Unitarian Congregation Becomes First in UK to Offer ‘Transgender Baptisms’

Baptism Credit Mee Lin Woon-compressed
Photo Credit: Mee Lin Woon

MANCHESTER, U.K. — A Unitarian congregation in the U.K. has announced that it is now offering baptisms for “transgender” members after a couple began attending services with their son, who identifies as a girl.

Jean Clements, the worship leader at New Chapel Unitarian and Free Christian Church in Tameside near Manchester, told the BBC that she proposed the accommodation after meeting the family.

She described her congregation as “a multi-generational community who are very willing to accept change and progress,” and said that Unitarians as a whole are proponents of “freedom” and “tolerance.”

“I felt saddened by the fact that this family were being shunned by many mainstream churches,” Clements said. “I would like to thank one courageous girl for inspiring me to think carefully about this issue in the first place.”

Derek McAuley, the chief officer of the Unitarian General Assembly, told the outlet that it is possible that other Unitarian congregations will follow suit. There are approximately 170 Unitarian congregations in the U.K.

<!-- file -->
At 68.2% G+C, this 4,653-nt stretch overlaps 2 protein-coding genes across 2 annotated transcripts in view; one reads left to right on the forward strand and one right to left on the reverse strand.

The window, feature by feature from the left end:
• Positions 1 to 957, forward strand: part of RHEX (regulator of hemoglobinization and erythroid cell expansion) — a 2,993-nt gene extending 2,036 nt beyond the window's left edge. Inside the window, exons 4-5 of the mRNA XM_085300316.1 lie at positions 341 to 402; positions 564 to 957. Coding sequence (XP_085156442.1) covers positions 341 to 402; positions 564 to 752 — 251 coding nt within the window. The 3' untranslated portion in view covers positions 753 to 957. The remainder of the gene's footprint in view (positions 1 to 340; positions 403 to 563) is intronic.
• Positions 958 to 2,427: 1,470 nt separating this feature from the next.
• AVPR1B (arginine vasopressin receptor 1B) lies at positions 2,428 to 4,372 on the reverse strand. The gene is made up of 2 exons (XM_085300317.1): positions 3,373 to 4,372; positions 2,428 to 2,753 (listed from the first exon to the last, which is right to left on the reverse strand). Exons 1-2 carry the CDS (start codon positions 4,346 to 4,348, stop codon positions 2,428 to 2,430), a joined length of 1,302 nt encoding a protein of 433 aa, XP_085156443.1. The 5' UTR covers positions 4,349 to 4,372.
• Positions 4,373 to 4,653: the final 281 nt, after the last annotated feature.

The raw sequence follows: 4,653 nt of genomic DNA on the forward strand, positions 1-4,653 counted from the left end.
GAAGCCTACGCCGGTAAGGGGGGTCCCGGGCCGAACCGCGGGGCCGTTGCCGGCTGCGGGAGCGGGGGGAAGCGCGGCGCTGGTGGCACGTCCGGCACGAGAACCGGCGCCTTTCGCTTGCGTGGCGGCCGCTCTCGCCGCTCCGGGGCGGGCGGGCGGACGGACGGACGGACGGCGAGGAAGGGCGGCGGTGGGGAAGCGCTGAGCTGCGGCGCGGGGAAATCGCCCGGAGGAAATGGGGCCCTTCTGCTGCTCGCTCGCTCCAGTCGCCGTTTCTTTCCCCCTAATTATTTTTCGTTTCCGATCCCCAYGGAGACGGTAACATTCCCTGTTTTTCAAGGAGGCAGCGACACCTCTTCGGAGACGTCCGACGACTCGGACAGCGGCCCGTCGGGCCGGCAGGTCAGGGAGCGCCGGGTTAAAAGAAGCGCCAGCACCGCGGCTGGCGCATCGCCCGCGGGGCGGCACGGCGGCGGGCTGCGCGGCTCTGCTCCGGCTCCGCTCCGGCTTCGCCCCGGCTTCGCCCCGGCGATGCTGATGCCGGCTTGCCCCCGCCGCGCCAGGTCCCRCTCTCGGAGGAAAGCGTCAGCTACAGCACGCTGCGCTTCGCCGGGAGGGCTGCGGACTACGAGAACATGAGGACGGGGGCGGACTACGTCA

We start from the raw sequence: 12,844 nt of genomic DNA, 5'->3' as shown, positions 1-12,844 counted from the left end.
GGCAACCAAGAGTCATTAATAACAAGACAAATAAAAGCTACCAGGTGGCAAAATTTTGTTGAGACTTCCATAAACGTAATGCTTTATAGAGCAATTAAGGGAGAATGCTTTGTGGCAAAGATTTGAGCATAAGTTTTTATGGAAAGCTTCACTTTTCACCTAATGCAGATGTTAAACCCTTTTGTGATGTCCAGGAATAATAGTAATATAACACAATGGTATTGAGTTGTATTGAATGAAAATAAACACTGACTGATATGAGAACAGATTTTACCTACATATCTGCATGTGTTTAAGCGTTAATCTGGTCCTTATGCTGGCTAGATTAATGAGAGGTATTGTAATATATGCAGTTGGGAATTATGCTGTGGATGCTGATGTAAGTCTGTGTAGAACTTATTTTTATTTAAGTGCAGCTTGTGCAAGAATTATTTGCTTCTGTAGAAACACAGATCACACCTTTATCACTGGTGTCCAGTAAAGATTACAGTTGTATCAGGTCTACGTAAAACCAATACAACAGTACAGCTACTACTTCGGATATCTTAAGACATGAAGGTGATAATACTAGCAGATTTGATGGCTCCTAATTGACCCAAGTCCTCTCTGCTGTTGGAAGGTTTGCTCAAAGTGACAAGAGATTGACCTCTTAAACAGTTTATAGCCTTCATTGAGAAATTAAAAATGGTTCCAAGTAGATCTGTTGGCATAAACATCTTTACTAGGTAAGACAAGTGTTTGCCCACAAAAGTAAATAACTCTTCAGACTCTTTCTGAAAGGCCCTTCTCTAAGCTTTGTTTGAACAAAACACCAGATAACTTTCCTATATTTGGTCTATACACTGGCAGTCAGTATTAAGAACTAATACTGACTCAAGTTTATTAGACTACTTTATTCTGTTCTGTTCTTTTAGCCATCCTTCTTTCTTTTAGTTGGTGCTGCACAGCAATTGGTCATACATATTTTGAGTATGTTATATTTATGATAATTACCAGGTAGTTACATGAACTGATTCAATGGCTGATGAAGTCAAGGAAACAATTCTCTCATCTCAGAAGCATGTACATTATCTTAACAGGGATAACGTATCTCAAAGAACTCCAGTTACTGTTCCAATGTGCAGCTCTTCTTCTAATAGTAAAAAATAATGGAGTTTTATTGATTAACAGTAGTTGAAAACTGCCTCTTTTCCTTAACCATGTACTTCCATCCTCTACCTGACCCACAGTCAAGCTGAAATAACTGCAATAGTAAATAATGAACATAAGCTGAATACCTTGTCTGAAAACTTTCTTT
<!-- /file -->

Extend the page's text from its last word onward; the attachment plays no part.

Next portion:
As previously reported, the Church of England is likewise considering adding a ceremony to its services for “transgender” persons who seek to be re-baptized in their new gender identity and under their new name.

Chris Newlands, the vicar of Lancaster Priory, proposed the addition to the General Synod last year after being approached by a girl who identifies as a boy who wished to be baptized again under her male name.

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“I said, ‘Once you’ve been baptized, you’re baptized,’” Newlands recalled to the Guardian. “[But] he said, ‘But I was baptized as a girl, under a different name.’”

“I said, ‘Let me have a think about it.’ So we did, and then we created a service, which was an affirmation of baptismal vows where we could introduce him to God with his new name and his new identity,” he said.

Newlands soon submitted a motion for the issue to be considered by the denomination as a whole. It was approved by the parochial church council, the Deanery Synod and the Blackburn Diocese, and is set to next be debated by the General Synod.

But some note that the proposal runs counter to Christian values.

“To recognize all people is something the church should be doing, but to have a service of blessing for someone to change their gender is a new idea,” Andrew Symesn of the Anglican Mainstream told reporters. “The Christian faith has always taught that people are created male and female.”

“We are aware there are a number of people who want to change from one gender to another and that’s a new thing for the church to deal with,” he stated. “It would be something that would go against the teachings of the church up till now.”


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